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Current Page: World | Friday, January 24, 2020
UK Christian charity backs lawsuit against gov’t for scrapping internet porn block

UK Christian charity backs lawsuit against gov’t for scrapping internet porn block

Reuters/Thomas Peter

A Christian organization is backing a lawsuit against the U.K. government over its failure to implement age restrictions on pornography websites to protect children.

Amid growing concerns and awareness of the public heath harms and other social ills caused by porn, the U.K. government passed the Digital Economy Act 2017 that would have required internet users to verify their age before accessing porn sites. 

Christian Action Research & Education, the charity supporting the effort, was one of the signatories of a letter published in The Sunday Times pointing out how children as young as 7 had viewed pornography online.

“Last month a survey for the British Board of Film Classification found that children as young as 7 had viewed hardcore pornography. Half (51 percent) of those aged 11-13 said they had seen porn, rising to 66 percent among 14-15-year-olds. The researchers concluded viewing porn is harming children's understanding of healthy relationships, sex, body image and consent. The research mirrored a Middlesex University report for the NSPCC in 2016. It found viewing porn gave children an entirely unrealistic image of sex," the letter read.

While the age verification system was supposed to go into effect in April 2018, it was never implemented and was ultimately scrapped in October 2019 after Nicky Morgan, secretary of state for digital, culture, media and sport, announced that it would not go forward, according to Premier Christian News.

Thus, four companies — AgeChecked Ltd, VeriMe, AVYourself and AVSecure — are setting in motion a judicial review against the government. Morgan did not have the authority to ditch the policy after Parliament had approved it and was supposed to only determine when the program would be implemented, the four companies maintain. The companies said that scrapping the measure was an "abuse of power." They are now seeking approximately £3 million ($3,914,100) in damages for money lost in developing the age verification technology.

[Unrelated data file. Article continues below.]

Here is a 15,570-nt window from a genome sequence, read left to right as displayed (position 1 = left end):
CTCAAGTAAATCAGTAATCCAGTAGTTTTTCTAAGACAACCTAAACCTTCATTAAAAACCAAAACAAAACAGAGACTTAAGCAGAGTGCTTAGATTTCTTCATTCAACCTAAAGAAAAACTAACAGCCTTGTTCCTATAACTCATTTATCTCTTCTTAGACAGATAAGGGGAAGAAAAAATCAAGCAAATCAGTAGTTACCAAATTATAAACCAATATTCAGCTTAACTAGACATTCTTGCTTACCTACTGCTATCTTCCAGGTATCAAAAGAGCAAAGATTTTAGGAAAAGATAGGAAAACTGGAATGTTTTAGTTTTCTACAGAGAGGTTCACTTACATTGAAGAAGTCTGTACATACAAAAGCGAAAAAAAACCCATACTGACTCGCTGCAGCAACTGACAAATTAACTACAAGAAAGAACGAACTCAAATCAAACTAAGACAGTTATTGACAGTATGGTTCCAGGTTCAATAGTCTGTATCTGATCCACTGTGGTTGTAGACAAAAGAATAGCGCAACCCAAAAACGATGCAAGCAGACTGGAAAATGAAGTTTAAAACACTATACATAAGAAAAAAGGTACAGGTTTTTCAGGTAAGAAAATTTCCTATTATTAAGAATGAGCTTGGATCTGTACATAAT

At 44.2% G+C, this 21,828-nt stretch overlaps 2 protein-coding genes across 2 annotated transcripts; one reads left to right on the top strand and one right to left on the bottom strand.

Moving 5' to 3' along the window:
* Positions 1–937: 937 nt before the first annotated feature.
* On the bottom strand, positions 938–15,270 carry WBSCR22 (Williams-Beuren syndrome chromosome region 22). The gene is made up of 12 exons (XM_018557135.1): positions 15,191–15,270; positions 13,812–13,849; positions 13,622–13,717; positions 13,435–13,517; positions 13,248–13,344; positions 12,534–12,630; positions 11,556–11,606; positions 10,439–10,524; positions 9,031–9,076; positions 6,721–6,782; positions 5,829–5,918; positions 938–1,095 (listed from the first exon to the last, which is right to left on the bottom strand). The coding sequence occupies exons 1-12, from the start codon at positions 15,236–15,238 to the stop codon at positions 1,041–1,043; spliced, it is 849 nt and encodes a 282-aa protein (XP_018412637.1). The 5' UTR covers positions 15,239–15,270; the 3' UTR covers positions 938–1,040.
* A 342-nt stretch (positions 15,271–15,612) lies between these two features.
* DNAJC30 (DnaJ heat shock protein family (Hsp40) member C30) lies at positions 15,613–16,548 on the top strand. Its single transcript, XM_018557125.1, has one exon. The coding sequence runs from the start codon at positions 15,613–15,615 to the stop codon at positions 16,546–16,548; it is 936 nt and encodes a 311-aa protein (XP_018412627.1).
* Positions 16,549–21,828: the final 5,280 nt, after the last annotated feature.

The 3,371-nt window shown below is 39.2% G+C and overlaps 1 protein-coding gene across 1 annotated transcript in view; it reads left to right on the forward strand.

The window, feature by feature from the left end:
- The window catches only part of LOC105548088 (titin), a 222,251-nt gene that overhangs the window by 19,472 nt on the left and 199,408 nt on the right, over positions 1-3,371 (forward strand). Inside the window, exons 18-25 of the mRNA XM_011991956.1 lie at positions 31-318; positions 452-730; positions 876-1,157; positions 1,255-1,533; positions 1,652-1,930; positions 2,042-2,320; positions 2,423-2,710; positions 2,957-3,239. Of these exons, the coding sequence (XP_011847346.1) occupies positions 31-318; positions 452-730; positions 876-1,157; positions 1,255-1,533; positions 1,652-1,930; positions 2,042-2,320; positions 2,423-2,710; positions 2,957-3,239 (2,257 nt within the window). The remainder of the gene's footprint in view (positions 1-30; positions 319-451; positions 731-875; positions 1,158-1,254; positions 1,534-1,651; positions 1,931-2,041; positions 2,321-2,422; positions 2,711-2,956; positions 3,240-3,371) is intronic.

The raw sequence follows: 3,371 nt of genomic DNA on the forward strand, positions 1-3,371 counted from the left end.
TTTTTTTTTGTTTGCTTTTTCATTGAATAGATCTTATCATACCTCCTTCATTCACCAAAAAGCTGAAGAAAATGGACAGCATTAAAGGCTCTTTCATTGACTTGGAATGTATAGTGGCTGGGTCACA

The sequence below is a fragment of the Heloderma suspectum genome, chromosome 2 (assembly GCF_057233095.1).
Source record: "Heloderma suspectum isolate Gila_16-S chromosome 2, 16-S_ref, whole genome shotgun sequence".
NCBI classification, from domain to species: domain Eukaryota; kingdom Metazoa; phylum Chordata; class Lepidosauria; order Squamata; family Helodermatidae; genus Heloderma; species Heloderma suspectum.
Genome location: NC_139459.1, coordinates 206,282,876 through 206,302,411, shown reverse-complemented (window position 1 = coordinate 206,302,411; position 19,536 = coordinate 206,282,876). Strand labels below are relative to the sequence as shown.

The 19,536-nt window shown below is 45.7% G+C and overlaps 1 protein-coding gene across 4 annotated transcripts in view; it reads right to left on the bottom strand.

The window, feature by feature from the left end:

"It is tragic that it has come to this, but if it forces the government's hand so age verification is finally introduced, then so be it," James Mildred, communications manager for the Christian charity CARE, told Premier. "The U.K. had the opportunity to be the world leader by pioneering effective age checks technology, only for the government to give up."

Although the pornography industry is mammoth in size and scope and thus seems impossible to regulate, age verification systems that help to protect minors from exposure to it have been seen as an effect tool to halt its influence.

Mildred noted that should the government support Baroness Howe's bill, which was introduced in the House of Lords on Jan. 21, the situation can be remedied.

"Her bill would place a duty on the government to set an implementation date for age verification to be introduced, which is the same outcome being pursued through this legal challenge," Mildred said.

"Protecting children online is an urgent priority in a day and age when children as young as 7 are accidentally coming across porn online."

Howe has been a longtime campaigner against online smut and has previously stressed the need for the government to close loopholes in legislation aimed at restraining the influence of sexually explicit content.

She wrote in the Daily Telegraph in 2018 that it's an “extraordinary consequence” of the under-aged crackdown that “incredibly lifelike computer-generated” child abuse images should be accessible online to adults.

In the United Sates conservative legislators and intellectuals — including four Republican members of the House of Representatives and Princeton University professor of jurisprudence Robert P. George — are asking Attorney General Bill Barr to address the scourge of porn with the appropriate legal tools available in keeping with then-candidate Donald Trump's 2016 presidential campaign pledge to enforce existing obscenity laws.

Elsewhere in the U.S., 15 state legislatures have passed resolutions declaring pornography as a public health crisis, linking it to domestic violence and human trafficking.

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